A farmer had a lot of wood to cut, but he couldn't find his ax. He ran back and forth through his yard, scoured his property inch by inch, but not even the shadow of his ax. No doubt someone had stolen it! A brand new ax he had bought with his last savings! Anger promptly blinded him and dyed all his thoughts black. Then he saw his neighbor. It seemed to him that his way of walking was typical of someone who does not have a clear conscience. His face betrayed the typical expression of the guilty in front of the victim. His greeting was imbued with the malice of thieves. And when he opened his mouth to talk about the weather, his voice was that of a thief he had just stolen! Unable to restrain himself, the peasant strode across the porch with the intention of going to sing four to that thief who dared to come and mock him. But his feet got caught in a tangle of deadwood by the side of the road. He stumbled blatantly bumping his nose against the handle of his ax, which had probably fallen off his wagon the day before Just like this farmer, the stories we construct in our minds often play tricks on us, making us imagine things that don't exist. leading us to blame others or generate intentions we cannot control. Drawing hasty conclusions is of no use to anyone.
The rough waters cloud the seabed
When we are victims of very intense emotions,
like anger or frustration, we fail to see things clearly. We are unable to emotionally move away from the problem to evaluate what is happening from a more rational point of view. Our emotions become a veil through which we judge what happens. This leads us to make bad or hasty decisions, which we later regret - in fact, these emotions are like a rough sea. When the waves are too strong they drag everything they encounter, prevent us from seeing the bottom and, of course, do not show our reflection. This means that we begin to act in "reaction mode" and cannot even understand why we behave this way. We fail to realize that our attitude and thoughts are not determined solely by the situation, but, above all, by our reaction to what happens, at which point we stop analyzing what is happening and begin to react to the facts we are creating in the our mind, like the farmer of history. Thus, we misinterpret any gesture or word, because we understand them as a confirmation of our beliefs. Obviously, losing contact with reality in this way is neither positive nor adaptive.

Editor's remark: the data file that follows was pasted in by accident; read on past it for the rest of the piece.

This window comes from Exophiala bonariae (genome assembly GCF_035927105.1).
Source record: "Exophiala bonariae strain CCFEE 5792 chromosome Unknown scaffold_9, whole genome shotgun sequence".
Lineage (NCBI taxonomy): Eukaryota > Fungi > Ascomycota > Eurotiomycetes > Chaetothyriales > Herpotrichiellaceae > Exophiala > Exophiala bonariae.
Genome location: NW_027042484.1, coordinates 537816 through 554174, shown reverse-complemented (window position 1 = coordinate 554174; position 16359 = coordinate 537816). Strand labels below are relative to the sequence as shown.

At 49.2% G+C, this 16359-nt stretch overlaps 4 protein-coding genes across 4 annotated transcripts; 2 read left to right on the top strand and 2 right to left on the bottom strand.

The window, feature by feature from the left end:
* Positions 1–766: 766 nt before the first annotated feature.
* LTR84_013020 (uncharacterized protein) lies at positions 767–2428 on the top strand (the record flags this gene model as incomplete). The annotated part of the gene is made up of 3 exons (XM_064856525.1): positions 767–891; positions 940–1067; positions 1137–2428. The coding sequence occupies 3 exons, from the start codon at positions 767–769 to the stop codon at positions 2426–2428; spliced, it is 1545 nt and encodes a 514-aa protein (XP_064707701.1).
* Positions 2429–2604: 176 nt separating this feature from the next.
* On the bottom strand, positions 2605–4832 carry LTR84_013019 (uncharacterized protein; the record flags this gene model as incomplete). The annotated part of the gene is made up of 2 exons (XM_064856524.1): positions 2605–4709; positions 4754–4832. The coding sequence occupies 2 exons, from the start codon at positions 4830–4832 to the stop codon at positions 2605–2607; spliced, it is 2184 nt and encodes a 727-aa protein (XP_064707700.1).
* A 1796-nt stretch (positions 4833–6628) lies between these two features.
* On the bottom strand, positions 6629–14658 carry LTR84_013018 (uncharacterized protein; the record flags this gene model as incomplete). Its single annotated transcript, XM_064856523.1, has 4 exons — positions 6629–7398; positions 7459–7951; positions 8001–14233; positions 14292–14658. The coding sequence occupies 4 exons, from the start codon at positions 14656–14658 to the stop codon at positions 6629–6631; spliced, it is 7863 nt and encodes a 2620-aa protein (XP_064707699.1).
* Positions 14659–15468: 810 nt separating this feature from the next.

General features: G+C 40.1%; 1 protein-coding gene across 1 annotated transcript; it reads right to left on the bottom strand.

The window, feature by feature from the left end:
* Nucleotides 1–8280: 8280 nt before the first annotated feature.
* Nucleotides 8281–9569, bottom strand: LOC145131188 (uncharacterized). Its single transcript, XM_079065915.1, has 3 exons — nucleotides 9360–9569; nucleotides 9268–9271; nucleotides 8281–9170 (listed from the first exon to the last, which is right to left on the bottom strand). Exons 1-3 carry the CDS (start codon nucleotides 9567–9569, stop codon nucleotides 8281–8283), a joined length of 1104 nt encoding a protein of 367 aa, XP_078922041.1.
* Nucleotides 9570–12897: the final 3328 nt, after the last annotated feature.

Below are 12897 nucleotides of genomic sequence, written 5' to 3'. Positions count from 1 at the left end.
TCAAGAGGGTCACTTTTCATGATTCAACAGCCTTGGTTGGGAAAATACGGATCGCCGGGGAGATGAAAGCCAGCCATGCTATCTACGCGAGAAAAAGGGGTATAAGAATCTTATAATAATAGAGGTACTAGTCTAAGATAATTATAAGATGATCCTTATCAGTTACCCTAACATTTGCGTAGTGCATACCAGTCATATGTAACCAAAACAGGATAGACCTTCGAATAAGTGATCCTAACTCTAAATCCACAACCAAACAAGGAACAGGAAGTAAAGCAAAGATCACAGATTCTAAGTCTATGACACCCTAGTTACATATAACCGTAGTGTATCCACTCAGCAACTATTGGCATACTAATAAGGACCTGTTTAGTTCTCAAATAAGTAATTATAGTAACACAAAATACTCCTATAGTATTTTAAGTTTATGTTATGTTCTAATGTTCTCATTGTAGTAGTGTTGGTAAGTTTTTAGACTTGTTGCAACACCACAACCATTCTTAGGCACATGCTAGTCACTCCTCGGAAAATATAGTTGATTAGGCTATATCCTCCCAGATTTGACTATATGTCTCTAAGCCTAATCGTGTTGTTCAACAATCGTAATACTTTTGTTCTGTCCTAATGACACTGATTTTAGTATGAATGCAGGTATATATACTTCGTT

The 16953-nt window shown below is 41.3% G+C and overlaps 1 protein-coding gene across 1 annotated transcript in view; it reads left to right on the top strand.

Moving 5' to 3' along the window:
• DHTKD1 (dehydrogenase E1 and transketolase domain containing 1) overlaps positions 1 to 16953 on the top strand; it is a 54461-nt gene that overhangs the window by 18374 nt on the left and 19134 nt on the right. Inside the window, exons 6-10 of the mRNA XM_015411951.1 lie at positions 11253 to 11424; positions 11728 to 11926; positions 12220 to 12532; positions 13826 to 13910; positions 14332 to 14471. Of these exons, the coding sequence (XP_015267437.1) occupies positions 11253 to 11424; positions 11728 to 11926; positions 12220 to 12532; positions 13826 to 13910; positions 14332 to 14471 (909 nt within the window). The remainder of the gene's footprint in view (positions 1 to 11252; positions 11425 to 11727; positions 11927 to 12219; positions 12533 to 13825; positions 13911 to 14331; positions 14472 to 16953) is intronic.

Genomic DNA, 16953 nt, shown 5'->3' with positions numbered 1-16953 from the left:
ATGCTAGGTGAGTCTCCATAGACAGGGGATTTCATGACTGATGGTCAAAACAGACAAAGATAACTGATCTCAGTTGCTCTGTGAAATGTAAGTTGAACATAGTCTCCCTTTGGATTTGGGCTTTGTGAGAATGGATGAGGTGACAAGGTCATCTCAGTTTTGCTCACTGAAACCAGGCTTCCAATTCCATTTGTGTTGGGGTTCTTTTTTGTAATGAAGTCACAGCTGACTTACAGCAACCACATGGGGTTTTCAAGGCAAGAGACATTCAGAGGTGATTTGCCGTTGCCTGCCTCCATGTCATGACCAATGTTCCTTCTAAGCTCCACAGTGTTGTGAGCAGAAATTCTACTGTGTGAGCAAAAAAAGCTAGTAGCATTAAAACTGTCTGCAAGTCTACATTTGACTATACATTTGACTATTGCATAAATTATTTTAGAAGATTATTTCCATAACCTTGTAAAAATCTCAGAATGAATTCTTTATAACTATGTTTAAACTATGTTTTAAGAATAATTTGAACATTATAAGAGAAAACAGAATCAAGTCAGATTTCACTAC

Equanimity: The most useful tool for dealing with life
To cope with certain situations it is imperative to let the sea of our emotions calm down, only then will we be able to clearly see the bottom and understand what is the best solution. But it would be even better to prevent this sea from becoming agitated. In this regard, an excellent tool to use is equanimity.Using equanimity is like using the brakes to avoid going out of the curve and adjusting the speed of our mind to the conditions of the road of life. But it doesn't mean putting the handbrake to stand still as life goes by.
How to develop equanimity?Equanimity
above all it means harmony. Being equanimous does not mean being disinterested or adopting a passive attitude, but only offering a proportionate response to stimuli, always trying to maintain psychological balance. A sober person is aware of the fact that everything changes and therefore does not cling to things, but neither does he reject them, he simply accepts them. Therefore, to develop equanimity it is essential to embrace the concept of change and develop a more open attitude that allow to accept what happens. This quality will allow you not to suffer or get angry unnecessarily, it will allow you to react less intensely to negative events, so that you can experience positive things more intensely.